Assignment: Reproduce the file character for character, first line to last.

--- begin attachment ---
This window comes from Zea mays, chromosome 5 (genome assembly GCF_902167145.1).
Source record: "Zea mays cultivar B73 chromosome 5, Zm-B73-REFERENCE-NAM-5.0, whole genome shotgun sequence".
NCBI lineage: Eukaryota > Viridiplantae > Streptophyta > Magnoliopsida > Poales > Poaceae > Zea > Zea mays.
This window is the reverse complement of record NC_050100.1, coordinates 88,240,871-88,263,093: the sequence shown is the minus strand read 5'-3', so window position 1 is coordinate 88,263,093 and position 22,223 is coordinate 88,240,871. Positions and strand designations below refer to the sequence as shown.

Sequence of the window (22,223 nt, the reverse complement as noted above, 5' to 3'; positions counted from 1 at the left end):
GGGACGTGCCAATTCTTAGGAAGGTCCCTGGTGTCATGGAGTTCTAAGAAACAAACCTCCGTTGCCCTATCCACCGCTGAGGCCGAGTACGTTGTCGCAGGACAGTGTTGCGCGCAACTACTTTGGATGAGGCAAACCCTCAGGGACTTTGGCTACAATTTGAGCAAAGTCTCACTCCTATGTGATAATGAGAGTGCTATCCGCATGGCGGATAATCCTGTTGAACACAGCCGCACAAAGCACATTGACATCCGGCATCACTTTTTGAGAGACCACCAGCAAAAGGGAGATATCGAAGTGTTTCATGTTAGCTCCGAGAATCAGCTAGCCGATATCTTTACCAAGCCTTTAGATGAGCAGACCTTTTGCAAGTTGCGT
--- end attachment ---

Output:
This window comes from Zea mays, chromosome 5 (genome assembly GCF_902167145.1).
Source record: "Zea mays cultivar B73 chromosome 5, Zm-B73-REFERENCE-NAM-5.0, whole genome shotgun sequence".
NCBI lineage: Eukaryota > Viridiplantae > Streptophyta > Magnoliopsida > Poales > Poaceae > Zea > Zea mays.
This window is the reverse complement of record NC_050100.1, coordinates 88,240,871-88,263,093: the sequence shown is the minus strand read 5'-3', so window position 1 is coordinate 88,263,093 and position 22,223 is coordinate 88,240,871. Positions and strand designations below refer to the sequence as shown.

Sequence of the window (22,223 nt, the reverse complement as noted above, 5' to 3'; positions counted from 1 at the left end):
GGGACGTGCCAATTCTTAGGAAGGTCCCTGGTGTCATGGAGTTCTAAGAAACAAACCTCCGTTGCCCTATCCACCGCTGAGGCCGAGTACGTTGTCGCAGGACAGTGTTGCGCGCAACTACTTTGGATGAGGCAAACCCTCAGGGACTTTGGCTACAATTTGAGCAAAGTCTCACTCCTATGTGATAATGAGAGTGCTATCCGCATGGCGGATAATCCTGTTGAACACAGCCGCACAAAGCACATTGACATCCGGCATCACTTTTTGAGAGACCACCAGCAAAAGGGAGATATCGAAGTGTTTCATGTTAGCTCCGAGAATCAGCTAGCCGATATCTTTACCAAGCCTTTAGATGAGCAGACCTTTTGCAAGTTGCGT